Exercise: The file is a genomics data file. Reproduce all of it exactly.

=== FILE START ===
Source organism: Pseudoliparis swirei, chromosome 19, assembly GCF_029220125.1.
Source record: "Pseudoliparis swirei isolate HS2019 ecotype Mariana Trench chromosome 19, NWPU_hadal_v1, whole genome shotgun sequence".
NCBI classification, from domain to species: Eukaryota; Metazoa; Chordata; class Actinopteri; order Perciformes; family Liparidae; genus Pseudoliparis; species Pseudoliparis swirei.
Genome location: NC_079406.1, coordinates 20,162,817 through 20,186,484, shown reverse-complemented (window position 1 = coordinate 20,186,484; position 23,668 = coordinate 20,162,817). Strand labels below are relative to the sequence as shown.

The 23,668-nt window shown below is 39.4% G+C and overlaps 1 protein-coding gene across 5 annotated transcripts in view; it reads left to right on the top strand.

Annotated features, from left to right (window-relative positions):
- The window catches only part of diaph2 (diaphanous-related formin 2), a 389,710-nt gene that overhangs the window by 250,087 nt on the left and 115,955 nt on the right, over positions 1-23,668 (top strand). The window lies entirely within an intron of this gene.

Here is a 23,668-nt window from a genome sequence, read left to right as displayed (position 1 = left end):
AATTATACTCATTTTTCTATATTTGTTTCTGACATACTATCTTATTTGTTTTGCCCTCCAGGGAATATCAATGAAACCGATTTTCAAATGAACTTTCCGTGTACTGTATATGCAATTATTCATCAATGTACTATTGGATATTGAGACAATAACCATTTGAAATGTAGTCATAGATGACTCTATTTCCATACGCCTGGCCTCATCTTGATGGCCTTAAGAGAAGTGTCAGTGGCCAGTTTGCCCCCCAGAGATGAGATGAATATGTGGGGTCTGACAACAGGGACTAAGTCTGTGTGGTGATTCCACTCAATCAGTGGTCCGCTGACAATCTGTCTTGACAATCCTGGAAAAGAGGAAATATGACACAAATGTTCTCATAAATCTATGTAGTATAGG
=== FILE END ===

Source organism: Pseudoliparis swirei, chromosome 19, assembly GCF_029220125.1.
Source record: "Pseudoliparis swirei isolate HS2019 ecotype Mariana Trench chromosome 19, NWPU_hadal_v1, whole genome shotgun sequence".
NCBI classification, from domain to species: Eukaryota; Metazoa; Chordata; class Actinopteri; order Perciformes; family Liparidae; genus Pseudoliparis; species Pseudoliparis swirei.
Genome location: NC_079406.1, coordinates 20,162,817 through 20,186,484, shown reverse-complemented (window position 1 = coordinate 20,186,484; position 23,668 = coordinate 20,162,817). Strand labels below are relative to the sequence as shown.

The 23,668-nt window shown below is 39.4% G+C and overlaps 1 protein-coding gene across 5 annotated transcripts in view; it reads left to right on the top strand.

Annotated features, from left to right (window-relative positions):
- The window catches only part of diaph2 (diaphanous-related formin 2), a 389,710-nt gene that overhangs the window by 250,087 nt on the left and 115,955 nt on the right, over positions 1-23,668 (top strand). The window lies entirely within an intron of this gene.

Here is a 23,668-nt window from a genome sequence, read left to right as displayed (position 1 = left end):
AATTATACTCATTTTTCTATATTTGTTTCTGACATACTATCTTATTTGTTTTGCCCTCCAGGGAATATCAATGAAACCGATTTTCAAATGAACTTTCCGTGTACTGTATATGCAATTATTCATCAATGTACTATTGGATATTGAGACAATAACCATTTGAAATGTAGTCATAGATGACTCTATTTCCATACGCCTGGCCTCATCTTGATGGCCTTAAGAGAAGTGTCAGTGGCCAGTTTGCCCCCCAGAGATGAGATGAATATGTGGGGTCTGACAACAGGGACTAAGTCTGTGTGGTGATTCCACTCAATCAGTGGTCCGCTGACAATCTGTCTTGACAATCCTGGAAAAGAGGAAATATGACACAAATGTTCTCATAAATCTATGTAGTATAGG